Which brings us to the July 25 phone call between Trump and Zelensky. A review of the summary of the call shows that the quid pro quo offered by Trump has as much to do with asking Zelensky to help substantiate the idea that Ukraine was responsible for interfering in the 2016 election as with investigating the Bidens. Trump references Ambassador Yovanovitch, and “the people she was dealing with in Ukraine” as “bad news;” he adds, “she’s going to go through some things. I will have Mr. Giuliani give you a call.” Trump also mentions “[t]he other thing,” in which he elaborates on the Bidens. Zelensky notes that one of his assistants has already spoken with Giuliani and that he looks forward to meeting with Giuliani when he comes to Ukraine.
In short, Giuliani’s mission to discredit Ukrainian officials involved with Manafort’s investigation preceded the July 25 phone call, and the Biden “ask” was added to that effort. As we have previously written, Giuliani also appears to be one of the main channels funneling disinformation about Ukraine into Sen. Johnson’s committee.
But there’s an important element in the timeline that should not be missed. While some have said that Johnson’s investigation “began last year as counterprogramming to the House impeachment process,” that can’t explain the senator’s original motivation. Johnson’s efforts actually began before impeachment and even before Trump’s phone call with Ukraine’s president. The timing indicates that Johnson’s probe, like Guiliani’s efforts, were also undertaken initially to advance the Ukraine conspiracy theory, and thereby discredit Manafort’s prosecution and the Special Counsel investigation more generally.
In fact, around early July 2019, the senator was already exercising poor judgment meeting personally with Telizhenko; and Johnson’s staff spent over 5 hours with the Ukrainian operative to discuss the “‘the DNC issue’ — a reference to his unsubstantiated claim that the Democratic National Committee worked with the Ukrainian government in 2016 to gather incriminating information about Paul Manafort,” the Washington Post reported. Johnson’s meeting followed Giuliani’s interviewing Telizhenko for several hours in May. according to Telizhenko, “Giuliani said that he was representing Trump, that he was the president’s personal lawyer, and that he was working on proving that the DNC had colluded with Ukraine in 2016.”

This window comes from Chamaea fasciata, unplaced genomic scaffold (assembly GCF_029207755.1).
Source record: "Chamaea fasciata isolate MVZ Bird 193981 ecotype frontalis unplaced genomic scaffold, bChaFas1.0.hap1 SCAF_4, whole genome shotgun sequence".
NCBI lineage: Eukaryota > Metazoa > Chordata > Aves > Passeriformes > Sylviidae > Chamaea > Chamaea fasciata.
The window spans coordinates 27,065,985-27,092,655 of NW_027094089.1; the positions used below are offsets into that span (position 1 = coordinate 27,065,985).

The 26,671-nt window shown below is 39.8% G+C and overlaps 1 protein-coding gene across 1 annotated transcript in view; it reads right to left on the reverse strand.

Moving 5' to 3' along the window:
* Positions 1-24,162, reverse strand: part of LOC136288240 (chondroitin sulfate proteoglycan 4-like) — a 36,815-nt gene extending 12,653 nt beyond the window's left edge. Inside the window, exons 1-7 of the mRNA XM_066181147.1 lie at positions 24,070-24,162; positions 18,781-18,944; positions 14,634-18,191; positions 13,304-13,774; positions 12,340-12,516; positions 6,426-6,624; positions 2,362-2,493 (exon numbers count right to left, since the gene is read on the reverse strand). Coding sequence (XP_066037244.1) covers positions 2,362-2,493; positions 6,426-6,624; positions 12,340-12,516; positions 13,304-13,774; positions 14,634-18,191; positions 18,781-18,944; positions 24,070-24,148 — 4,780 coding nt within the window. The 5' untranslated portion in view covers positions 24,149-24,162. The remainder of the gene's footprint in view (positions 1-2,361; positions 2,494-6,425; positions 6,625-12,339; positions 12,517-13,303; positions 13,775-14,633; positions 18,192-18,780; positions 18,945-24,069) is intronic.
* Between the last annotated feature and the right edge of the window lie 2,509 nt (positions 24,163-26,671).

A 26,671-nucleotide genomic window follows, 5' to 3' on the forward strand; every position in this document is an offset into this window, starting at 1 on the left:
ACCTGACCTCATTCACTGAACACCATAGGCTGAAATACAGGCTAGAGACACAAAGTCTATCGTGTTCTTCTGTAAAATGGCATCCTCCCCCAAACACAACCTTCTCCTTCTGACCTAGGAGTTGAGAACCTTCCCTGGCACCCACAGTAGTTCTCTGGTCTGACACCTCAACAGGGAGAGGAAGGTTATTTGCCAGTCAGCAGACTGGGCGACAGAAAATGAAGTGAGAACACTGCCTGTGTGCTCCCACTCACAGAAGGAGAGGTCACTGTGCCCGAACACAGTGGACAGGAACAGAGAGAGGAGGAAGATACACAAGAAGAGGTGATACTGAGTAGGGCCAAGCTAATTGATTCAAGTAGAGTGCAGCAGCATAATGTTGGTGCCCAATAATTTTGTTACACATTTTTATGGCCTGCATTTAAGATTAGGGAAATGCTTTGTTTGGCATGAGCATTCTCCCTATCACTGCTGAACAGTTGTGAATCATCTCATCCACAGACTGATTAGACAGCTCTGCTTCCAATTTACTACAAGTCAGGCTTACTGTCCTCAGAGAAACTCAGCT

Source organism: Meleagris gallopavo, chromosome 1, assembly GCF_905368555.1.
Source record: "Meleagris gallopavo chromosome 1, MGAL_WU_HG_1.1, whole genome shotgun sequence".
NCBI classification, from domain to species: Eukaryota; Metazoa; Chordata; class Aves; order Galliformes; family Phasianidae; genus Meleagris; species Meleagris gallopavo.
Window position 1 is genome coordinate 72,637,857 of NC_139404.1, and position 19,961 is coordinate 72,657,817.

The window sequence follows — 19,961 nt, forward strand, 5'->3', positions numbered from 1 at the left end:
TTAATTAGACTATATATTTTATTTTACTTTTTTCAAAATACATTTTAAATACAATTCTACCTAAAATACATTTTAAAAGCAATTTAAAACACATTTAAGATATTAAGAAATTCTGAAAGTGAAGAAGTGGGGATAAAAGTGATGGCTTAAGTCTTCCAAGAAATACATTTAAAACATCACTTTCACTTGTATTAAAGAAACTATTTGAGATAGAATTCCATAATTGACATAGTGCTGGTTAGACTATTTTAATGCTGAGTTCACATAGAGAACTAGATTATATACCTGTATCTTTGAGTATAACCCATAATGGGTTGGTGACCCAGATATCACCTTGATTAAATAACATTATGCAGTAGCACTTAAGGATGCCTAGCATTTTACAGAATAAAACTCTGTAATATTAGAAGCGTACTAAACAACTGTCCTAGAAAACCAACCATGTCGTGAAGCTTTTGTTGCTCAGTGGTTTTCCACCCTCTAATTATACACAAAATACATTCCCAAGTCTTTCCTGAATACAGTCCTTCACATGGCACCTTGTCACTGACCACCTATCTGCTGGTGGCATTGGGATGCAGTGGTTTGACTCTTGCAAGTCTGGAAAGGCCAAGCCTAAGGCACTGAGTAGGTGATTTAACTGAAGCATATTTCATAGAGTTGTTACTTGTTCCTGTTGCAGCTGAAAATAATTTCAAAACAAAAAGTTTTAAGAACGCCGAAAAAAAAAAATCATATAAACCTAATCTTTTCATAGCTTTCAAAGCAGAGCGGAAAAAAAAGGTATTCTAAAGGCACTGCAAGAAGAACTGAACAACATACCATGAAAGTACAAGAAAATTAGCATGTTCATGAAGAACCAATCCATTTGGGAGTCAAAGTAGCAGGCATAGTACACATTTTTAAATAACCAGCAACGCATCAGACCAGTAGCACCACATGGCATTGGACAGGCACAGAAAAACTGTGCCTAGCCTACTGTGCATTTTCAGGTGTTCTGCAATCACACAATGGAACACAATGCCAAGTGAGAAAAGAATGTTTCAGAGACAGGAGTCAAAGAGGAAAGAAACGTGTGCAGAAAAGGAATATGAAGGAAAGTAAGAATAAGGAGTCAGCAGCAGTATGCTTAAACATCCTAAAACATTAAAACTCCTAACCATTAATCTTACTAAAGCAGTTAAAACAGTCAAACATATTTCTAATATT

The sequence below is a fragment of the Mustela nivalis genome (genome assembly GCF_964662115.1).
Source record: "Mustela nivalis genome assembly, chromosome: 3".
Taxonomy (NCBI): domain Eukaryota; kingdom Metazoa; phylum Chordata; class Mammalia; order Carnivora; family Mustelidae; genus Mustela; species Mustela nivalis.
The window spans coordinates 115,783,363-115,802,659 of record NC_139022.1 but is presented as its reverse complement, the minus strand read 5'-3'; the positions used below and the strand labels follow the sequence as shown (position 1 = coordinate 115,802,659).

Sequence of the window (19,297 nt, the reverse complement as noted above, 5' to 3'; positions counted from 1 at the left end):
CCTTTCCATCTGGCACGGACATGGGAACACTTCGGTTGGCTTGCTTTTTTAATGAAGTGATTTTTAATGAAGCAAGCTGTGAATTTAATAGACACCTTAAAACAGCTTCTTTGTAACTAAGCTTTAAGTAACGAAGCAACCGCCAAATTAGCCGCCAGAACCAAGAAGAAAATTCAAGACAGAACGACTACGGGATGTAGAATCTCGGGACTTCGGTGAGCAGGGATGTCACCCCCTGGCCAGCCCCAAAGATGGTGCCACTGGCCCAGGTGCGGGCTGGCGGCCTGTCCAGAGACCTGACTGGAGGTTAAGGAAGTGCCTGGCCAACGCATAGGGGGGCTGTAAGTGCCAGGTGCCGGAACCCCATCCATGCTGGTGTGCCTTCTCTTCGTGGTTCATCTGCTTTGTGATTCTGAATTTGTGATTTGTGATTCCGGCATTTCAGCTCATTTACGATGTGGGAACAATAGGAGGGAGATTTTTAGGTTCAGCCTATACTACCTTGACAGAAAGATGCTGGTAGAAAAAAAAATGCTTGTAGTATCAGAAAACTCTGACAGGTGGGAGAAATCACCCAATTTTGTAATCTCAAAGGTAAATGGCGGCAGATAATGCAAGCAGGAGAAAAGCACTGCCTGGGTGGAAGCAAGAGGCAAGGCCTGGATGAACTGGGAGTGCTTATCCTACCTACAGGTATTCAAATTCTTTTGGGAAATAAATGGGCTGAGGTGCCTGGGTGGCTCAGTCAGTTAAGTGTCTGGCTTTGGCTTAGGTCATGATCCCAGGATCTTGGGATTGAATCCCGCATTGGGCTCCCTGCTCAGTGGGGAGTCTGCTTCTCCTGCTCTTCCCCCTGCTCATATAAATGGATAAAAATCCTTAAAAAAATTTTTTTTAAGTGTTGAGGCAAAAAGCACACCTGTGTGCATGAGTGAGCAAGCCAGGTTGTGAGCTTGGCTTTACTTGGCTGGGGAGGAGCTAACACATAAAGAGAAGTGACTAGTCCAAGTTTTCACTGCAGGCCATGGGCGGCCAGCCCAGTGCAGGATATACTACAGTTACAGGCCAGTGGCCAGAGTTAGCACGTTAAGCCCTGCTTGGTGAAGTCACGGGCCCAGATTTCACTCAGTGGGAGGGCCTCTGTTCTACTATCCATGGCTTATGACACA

On May 23, 2019, Sen. Johnson attended a meeting in the Oval Office as part of a small delegation of senior officials who returned from a trip to Ukraine. President Trump directed the group going forward to work with Giuliani on Ukraine, Ambassador Gordon Sondland told Congress. In an interview in Oct. 2019, Johnson responded that he had “no recollection of the president mentioning Rudy Giuliani” at the May meeting. In November, the House Intelligence Committee released the depositions from Ambassador Bill Taylor, who corroborated Sondland’s testimony, and from Ambassador Kurt Volker who said he interpreted the President “not as an instruction but just as a comment, talk to Rudy.” Tim Morrison would later testify along the same lines as Volker. Somehow Johnson was the only one who failed to recall the president’s making any statement about their working or speaking with Giuliani.
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The promotion of the Ukraine-interference conspiracy theory has served multiple objectives over time, including the personal interests of Manafort. It’s unclear if Manafort still seeks a pardon as desperately. In May, Bill Barr’s Justice Department released Manafort to serve the rest of his sentence in home confinement, notably despite Manafort’s failure to qualify for the categories prioritized for release under DOJ coronavirus guidelines. Manafort has about five years left in his sentence. “We don’t have any experience with anyone serving this much time in home confinement,” Kevin Ring, president of Families Against Mandatory Minimums, told Bloomberg News. “Compared to prison it’s so much better, but you are being monitored and you can’t screw up.”